The cook (not the server, as it turns out she was new to the area) points me out to a few places, one of which I choose because it is technically on my way back towards Sydney (despite my new-found ambition to "live it loose" I am not completely brain-dead and know that if I do not get the peppy little Corolla back by 6pm when the Avis depot closes, I am to put it bluntly "a bit fucked").

The suggestion pans out, the (and I still have no idea how this is actually pronounced) Leora Cascades a peaceful and Zen-filled canyon whose resident brook steps down a natural staircase of a creek bed to eventually cascade over a towering waterfall aptly - though not by any means originally - named Bridal Veil Falls. The land below disappears and I find myself following trails hugging the cliffs.

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All worth every ounce of effort it took to get here.

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There is not much else to tell, trying to do so would almost be a disservice. This place defies both description and photograph (unfortunately for you folks back home).

Soundtrack: Night Still Comes by Neko Case

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Skip to a few hours later and I'm wandering back to the hotel, having made the drop-off time comfortably and with time to spare. The remainder of the evening is unremarkable despite being turned away from my first choice of dining options (the Sydney Cafe in the Customs Building claiming to be 'closed' at least 30 minutes before their advertised shut-down time) and ending up in the Meat and Wine Co. at the Intercontinental Hotel where, I later learned, was mostly enveloped by police barricades due to the presence of certain Trump administration - uh - guys (e.g. Rex Tillerson, for starters). What a downer.

I just finished a single scoop of delicious but disproportionately expensive green tea ice cream I paid $6.90 for at the Quay before retiring to my room for the last time. The second cruise ship has sailed, Vivid is continuing to pound away with spot lights and light projections, and I am thoroughly pooped.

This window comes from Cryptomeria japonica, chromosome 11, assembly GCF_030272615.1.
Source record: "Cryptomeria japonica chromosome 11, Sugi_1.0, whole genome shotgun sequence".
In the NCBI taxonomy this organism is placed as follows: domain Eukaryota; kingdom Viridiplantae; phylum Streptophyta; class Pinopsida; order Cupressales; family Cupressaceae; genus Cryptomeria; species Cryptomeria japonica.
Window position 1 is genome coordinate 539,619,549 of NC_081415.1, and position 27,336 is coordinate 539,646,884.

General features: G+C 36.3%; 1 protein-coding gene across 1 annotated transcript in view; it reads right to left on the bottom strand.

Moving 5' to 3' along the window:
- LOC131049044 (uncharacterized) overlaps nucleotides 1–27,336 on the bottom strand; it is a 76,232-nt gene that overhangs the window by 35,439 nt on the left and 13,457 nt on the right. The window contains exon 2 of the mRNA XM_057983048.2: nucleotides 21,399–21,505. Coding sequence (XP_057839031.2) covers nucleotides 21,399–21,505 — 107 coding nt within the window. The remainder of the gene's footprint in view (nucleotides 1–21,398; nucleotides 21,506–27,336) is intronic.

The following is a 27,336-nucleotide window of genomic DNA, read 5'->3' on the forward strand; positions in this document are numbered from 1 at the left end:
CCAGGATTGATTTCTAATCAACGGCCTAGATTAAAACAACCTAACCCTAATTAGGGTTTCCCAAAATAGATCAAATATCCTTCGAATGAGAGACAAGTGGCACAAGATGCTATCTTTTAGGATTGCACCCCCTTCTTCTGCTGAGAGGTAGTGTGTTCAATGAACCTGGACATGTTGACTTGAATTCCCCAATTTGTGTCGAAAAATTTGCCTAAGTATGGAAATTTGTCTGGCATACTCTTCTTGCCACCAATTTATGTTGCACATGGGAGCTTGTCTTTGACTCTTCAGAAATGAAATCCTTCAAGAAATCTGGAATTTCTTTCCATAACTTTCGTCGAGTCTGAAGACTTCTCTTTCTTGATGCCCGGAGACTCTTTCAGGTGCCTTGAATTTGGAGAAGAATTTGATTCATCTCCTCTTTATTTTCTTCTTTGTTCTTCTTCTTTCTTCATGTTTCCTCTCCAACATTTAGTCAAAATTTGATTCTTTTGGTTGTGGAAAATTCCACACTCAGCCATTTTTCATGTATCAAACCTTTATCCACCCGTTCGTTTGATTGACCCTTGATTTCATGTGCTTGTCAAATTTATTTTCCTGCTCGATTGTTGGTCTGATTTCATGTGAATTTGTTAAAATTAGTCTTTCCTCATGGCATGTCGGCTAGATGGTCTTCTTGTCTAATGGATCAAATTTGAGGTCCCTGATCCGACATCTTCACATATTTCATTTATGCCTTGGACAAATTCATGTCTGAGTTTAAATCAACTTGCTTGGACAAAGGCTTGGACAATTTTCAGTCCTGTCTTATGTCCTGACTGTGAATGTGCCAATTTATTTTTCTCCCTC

This evening caps off the longest consecutive time I've spent in Sydney, and I feel like I know the city substantially more than ever, but still left lots on the table. Watson's Bay or Manly Beach - in the *sunshine* - for starters. I'd like to say I'm saving it all for next time, but I'm not going to fool myself - there very well may not be a next time. I breathe in, step off the balcony back into my room, and hesitantly close the door. It's time to let go.

Tomorrow I fly to Perth. And if I thought I've done and seen some incredible things, well...I haven't seen anything yet.

Posted by stevecrow 17:30 Archived in Australia

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Comments

How are your poor feet not worn to bloody stumps? 😆
What a perfect time you managed to pick to do the Pylon Bridge climb; the pictures are lovely. And the Bridal Veils Falls...yeah, just..sigh.
(I'll admit, if I came across a roost(?) of fruit bats, I would lose all dignity and start calling to them. "Bats... Hey, baaaats... Bats!" Then they'd most likely poop on me. And snicker quietly to themselves.)
Good luck in Perth!

by Cee